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Survivor: Guatemala: Advice for the Remaining 15by Jeffrey Clinard -- 10/05/2005
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Survivor: Guatemala is turning out to be one of the toughest editions yet, with high heat and humidity, and a body of water that has its own dangers in the form of crocodiles. For Stephenie, the nightmare of continually losing is also ongoing, having been on the losing side of five different challenges. Maybe she’s a jinx as long as she’s wearing a blue buff.
Part of the reason for the nightmare seems to be what I noted from the start about the tribe composition. Yaxhá has been skewered for youth, but it also seems to be skewed away from strength, particularly compared to the Nakúm tribe. Outside of the departed Jim, the men on that tribe have an edge (Bobby Jon, Judd, Blake, and Brandon) over the four Yaxhá men (Gary, Jamie, Rafe, and Brian). Some with the women; Stephenie and Danni may square off equally, but Cindy, Margaret, and Brooke probably are more than a match for Morgan, Brianna, Lydia, and Amy. Since the challenges have been designed to show strength and weakness of both tribes and players, I’m not surprised that Nakúm is dominating the match so far.
Still, the reward challenge was up for grabs, and the Yaxhá tribe did quite well in selecting Gary as the caller. I always think a loud, strong voice works well in those situations, and Yaxhá did get their pieces retrieved before Nakúm. However, they blew the second part of the challenge, and ended up losing during the construction phase.
The immunity challenge was a nice bit of culture, with a Mayan courtball game determining which tribe sacrificed one of their members. I wasn’t too thrilled with the random draw determination of the matches, though the effect of it was minimized due to the number of games that needed to be won in order to claim immunity. However, there was one move some people (particularly Stephenie) might have considered when nobody was open, and that was deliberately losing control of the ball and trying to reclaim it in a new location. Still, not much would have altered the outcome of the challenge. Side note to the hockey fans out there - Cindy and Danni were statistically the strongest players, each with a +3 rating, though Danni also scored 3 goals. Lydia was the worst, with a -3.
What we haven’t seen is the creation of formal alliances on either tribe, though there do seem to be some bonds formed that are the basis of most alliances. The Yaxhá women were all by their dock, and it was pretty clear Brianna had nothing in common with them as the others talked. Over at Nakúm, the tribe may be split up by those who are braving the crocodiles and those who aren’t, but they haven’t had a real political decision to make yet (Jim’s injury made him the obvious target in their one visit to tribal council). Smart players need to realize that political protection is usually just as good as holding immunity and seek it out.
So what should each of the players be doing to chart their path through the game? It’s advice for the remaining 15.
Nakúm: Well done in winning five of the six challenges so far. The momentum and advantage is with you for the moment. However, you can’t afford to have tribal anarchy, as that can directly lead to a failure to perform in challenges. So far you’ve done well, but I’m seeing cracks form in the tribe.
Bobby Jon: I know winning challenges is a new thing for you, but it does lead to a different type of problem than you faced on Palau. There is one basic reason people get tossed out of Survivor, and it is because they are a threat. In Palau, all you ever knew was the threat of losing the next challenge, but now you have to avoid being a political threat, and that means playing politics yourself. In other words, get yourself into an alliance with Danni, Brandon, and Judd (all of whom braved the lake and the crocodiles) to carry you forward politically.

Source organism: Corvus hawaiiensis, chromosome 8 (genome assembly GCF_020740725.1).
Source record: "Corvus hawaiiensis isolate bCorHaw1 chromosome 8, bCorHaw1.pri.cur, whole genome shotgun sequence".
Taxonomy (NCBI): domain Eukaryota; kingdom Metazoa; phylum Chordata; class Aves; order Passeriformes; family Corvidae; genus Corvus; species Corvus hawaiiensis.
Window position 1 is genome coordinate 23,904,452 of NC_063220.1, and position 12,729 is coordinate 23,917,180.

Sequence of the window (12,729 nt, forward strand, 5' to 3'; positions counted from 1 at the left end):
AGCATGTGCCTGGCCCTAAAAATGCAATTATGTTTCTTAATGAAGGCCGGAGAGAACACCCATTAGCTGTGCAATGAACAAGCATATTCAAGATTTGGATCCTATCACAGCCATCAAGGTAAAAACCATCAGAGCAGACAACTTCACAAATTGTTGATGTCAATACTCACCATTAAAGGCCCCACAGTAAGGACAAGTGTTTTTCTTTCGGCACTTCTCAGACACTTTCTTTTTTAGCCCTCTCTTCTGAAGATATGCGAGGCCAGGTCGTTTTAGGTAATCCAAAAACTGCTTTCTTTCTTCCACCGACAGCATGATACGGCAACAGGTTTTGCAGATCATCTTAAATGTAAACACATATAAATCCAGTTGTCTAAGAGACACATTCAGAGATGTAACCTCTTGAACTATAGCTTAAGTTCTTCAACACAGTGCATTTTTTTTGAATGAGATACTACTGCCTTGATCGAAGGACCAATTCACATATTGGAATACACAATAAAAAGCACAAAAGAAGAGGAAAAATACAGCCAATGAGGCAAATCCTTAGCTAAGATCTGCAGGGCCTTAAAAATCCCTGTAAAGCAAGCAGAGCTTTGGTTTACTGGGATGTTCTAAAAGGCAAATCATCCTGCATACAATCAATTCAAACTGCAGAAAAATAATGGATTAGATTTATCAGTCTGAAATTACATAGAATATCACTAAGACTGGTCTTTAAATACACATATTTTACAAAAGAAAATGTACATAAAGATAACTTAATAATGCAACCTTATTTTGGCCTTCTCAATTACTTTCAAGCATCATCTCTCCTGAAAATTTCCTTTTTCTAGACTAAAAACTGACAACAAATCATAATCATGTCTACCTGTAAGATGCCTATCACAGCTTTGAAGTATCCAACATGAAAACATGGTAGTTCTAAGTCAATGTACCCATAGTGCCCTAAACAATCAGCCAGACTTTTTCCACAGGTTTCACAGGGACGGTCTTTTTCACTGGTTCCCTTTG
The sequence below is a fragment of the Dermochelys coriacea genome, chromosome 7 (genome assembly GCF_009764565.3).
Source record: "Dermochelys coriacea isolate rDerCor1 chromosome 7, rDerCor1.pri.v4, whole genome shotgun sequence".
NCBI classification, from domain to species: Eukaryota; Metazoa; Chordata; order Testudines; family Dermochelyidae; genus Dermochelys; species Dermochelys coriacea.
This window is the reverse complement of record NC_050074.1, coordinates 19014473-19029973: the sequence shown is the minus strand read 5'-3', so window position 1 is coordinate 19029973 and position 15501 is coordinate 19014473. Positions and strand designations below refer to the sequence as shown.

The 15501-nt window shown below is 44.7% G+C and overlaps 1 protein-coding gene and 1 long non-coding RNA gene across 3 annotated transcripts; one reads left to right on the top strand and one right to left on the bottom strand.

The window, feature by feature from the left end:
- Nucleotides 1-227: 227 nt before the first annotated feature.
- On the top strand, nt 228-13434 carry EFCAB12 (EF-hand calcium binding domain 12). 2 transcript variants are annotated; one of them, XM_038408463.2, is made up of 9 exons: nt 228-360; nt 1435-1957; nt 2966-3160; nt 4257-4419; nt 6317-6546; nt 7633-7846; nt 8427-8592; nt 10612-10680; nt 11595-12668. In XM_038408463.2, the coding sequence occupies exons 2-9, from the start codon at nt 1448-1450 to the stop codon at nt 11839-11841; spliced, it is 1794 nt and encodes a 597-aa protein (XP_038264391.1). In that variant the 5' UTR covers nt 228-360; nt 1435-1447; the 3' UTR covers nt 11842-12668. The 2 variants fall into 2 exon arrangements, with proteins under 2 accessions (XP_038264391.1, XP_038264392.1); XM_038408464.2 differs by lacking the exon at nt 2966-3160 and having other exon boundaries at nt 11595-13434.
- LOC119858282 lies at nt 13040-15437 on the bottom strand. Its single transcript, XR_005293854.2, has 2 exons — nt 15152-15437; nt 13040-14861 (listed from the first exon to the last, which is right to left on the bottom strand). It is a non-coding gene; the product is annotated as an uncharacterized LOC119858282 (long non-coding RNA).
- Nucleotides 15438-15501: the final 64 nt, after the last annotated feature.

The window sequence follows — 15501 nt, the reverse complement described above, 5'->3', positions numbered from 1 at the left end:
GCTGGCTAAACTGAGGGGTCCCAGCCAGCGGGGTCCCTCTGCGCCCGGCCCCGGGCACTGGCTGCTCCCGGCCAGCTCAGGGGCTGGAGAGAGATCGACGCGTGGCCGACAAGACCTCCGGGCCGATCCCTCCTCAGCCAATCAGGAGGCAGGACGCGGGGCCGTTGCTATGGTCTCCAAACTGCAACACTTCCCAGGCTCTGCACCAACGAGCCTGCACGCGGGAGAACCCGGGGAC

Margaret: Well, I have to think that the thanks you got for nursing the men when they were week was a lot of ingratitude when it came to other aspects of camp life. Apparently the tarp was a “man thing” and your suggestions were unwelcome. Back off of that, and work out a plan with the others who declined to risk the crocodiles (Cindy, Brooke, and Blake) to start taking political control of the tribe.
Cindy: I know you’re a zookeeper by trade, and enjoyed what you said about howler monkeys, but from the looks of things, the only thing about them some of the others in your tribe wanted to know was how to get them to be quiet. You did a nice job during the immunity challenge, taking on Stephenie and matching up nicely against her. Your biggest problem is allies. I’d suggest the others who declined to risk their skins against the crocodiles.
Danni: Great job in the immunity challenge. You did well in the courtball game, and are a good part of the reason for your tribe’s win. You also seemed to have made some allies in Bobbie Jon, Judd, and Brandon during your shared dip in lake. Those attributes should keep you going for some time.
Judd: Yes, I know that the only people you take orders from are your wife and boss, but tribes need some kind of organization or they fall apart. There was a guy named James in Palau who echoed your thought about the leaderless Ulong tribe, and we all saw how well that worked for them. Still, if you can make Margaret the common enemy of your little band of lake bathers, it’s all good for you at this point.
Brandon: You seem to be wired into the tribe and holding your own in the challenges, which is a good position for you to be in. As the one man who has never been ill and thus has contributed every day, you’re likely to be kept for some time. Going out on for a swim was a good bonding experience - those are the allies you are going to need in the game.1 2 Next-->
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